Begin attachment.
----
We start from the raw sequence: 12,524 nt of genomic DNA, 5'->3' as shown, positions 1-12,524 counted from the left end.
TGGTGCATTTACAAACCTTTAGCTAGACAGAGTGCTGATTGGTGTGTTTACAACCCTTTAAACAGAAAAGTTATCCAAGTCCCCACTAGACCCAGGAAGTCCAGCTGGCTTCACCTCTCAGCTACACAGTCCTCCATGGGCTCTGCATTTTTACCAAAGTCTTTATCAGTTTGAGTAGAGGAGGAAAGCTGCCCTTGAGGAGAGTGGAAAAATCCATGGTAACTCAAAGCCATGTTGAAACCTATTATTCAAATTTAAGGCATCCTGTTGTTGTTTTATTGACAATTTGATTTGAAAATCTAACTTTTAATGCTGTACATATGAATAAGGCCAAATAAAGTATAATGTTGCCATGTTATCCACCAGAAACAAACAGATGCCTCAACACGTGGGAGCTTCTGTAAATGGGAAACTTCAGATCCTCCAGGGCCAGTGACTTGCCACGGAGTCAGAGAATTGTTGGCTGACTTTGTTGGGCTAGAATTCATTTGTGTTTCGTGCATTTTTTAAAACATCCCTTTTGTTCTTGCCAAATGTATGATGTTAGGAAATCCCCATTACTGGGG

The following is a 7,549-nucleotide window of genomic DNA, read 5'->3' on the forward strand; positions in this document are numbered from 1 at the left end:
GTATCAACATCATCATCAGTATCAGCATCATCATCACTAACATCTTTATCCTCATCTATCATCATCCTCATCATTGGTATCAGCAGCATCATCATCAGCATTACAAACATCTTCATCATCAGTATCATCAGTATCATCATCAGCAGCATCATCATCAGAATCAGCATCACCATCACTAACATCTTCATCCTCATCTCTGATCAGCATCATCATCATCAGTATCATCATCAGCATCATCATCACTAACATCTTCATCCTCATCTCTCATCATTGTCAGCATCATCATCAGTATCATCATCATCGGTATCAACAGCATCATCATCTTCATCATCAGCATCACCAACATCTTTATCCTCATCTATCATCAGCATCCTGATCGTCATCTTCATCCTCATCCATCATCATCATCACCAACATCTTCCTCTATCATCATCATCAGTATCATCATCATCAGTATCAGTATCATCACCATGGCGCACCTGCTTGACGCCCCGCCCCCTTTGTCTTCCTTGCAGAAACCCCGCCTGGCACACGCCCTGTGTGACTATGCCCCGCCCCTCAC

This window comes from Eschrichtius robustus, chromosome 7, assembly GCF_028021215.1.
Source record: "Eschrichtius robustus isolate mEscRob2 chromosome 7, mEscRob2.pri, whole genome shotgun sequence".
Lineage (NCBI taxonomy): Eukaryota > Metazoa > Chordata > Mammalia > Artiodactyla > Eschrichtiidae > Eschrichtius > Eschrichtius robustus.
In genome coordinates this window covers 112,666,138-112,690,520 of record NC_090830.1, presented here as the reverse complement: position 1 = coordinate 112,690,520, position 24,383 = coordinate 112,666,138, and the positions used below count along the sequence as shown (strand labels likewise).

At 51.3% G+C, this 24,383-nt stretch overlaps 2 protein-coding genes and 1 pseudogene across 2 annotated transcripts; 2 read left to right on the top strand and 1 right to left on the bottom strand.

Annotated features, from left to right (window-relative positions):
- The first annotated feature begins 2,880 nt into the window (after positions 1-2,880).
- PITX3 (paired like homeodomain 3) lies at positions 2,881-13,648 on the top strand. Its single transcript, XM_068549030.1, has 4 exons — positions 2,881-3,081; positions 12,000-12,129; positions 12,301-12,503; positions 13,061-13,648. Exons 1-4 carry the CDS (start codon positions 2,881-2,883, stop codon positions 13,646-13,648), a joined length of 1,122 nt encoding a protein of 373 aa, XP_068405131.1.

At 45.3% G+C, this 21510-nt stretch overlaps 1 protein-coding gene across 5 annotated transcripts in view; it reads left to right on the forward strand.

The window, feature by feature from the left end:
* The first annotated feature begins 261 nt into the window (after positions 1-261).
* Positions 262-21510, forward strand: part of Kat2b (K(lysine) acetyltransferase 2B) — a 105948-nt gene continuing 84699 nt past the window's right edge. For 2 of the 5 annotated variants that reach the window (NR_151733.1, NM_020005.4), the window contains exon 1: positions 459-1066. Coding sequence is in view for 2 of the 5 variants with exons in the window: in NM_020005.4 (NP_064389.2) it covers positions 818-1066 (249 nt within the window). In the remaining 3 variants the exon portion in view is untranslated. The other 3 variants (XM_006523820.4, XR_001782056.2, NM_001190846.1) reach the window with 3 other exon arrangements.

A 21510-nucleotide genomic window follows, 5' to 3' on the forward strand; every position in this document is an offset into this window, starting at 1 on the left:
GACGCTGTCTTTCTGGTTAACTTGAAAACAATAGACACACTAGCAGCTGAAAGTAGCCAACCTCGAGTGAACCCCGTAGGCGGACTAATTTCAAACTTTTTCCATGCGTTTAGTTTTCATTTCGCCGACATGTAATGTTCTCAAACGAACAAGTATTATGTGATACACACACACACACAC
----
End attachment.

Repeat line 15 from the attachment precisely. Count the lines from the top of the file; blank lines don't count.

* The first annotated feature begins 261 nt into the window (after positions 1-261).